Liptak points out that Kennedy's quote from the book also includes a second interesting ellipsis. After misstating what the authors meant by "prompt DNA testing," Kennedy then notes that they state such testing could "prevent the grotesque detention of ... innocent people." The original quote included the words thousands of in place of the ellipsis. Liptak writes, "Justice Kennedy apparently did not want to endorse the possibility that the criminal justice system had such widespread shortcomings." That seems like the only plausible explanation. I can't imagine that Kennedy was trying to squeeze under some sort of word count limit on Supreme Court opinions.
This isn't the first time an expert has been upset about the way their work was interpreted by the Court. I describe another example in my forthcoming book. In the 2006 case Hudson v. Michigan, the Court decided in a 6-3 vote that even when police conduct a clearly illegal no-knock raid, any illegal evidence they might seize afterward isn't subject to the Exclusionary Rule. So it can still be used against the defendant at trial.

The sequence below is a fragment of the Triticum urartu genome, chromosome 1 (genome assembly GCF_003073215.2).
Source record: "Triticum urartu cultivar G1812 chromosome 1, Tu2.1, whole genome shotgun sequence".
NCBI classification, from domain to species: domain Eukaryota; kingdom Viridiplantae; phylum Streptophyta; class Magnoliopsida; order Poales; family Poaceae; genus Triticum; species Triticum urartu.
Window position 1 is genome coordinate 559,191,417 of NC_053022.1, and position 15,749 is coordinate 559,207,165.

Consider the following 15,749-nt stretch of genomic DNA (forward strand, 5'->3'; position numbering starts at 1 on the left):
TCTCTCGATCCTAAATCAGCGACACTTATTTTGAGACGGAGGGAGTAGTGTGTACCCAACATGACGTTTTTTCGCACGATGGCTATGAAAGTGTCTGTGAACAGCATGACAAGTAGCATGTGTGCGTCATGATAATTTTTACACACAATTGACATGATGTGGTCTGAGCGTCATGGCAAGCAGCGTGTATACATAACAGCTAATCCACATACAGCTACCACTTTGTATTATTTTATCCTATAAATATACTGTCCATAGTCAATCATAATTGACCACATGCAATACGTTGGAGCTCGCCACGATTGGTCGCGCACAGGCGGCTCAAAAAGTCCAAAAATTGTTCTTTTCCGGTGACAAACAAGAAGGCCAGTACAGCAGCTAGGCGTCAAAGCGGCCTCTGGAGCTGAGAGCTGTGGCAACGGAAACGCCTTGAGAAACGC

Writing for the majority, Justice Antonin Scalia took aim at the rule, which has long been a target of scorn among law-and-order conservatives. Scalia and the majority concluded that the rule was an inappropriate remedy for violations of the knock-and-announce rule. Instead, Scalia argued that there are other, more appropriate ways to hold police officers accountable when they violate the rule. He suggested, for example, that internal affairs departments investigations and internal discipline could be sufficient to deter cops from barging into homes without knocking and announcing themselves. If you're familiar with the phrase blue code of silence, you'll know why that's rather unlikely.
To support his thesis that are better methods to deter knock-and-announce violations, Scalia cited the work of criminologist Samuel Walker, who has done extensive research on police professionalism. In the book Scalia cited, Walker concluded that there has been enormous progress "in the education, training and supervision of police officers." Scalia argued that this progress was making the Exclusionary Rule obsolete. But Walker's thesis was that this progress had come about because of Supreme Court decisions applying the Exclusionary Rule, particularly during the Warren court. Police departments implemented better search procedures because with out them, their arrests would be continually thrown out by the courts. To cite his work to argue against the rule was to completely miss his point.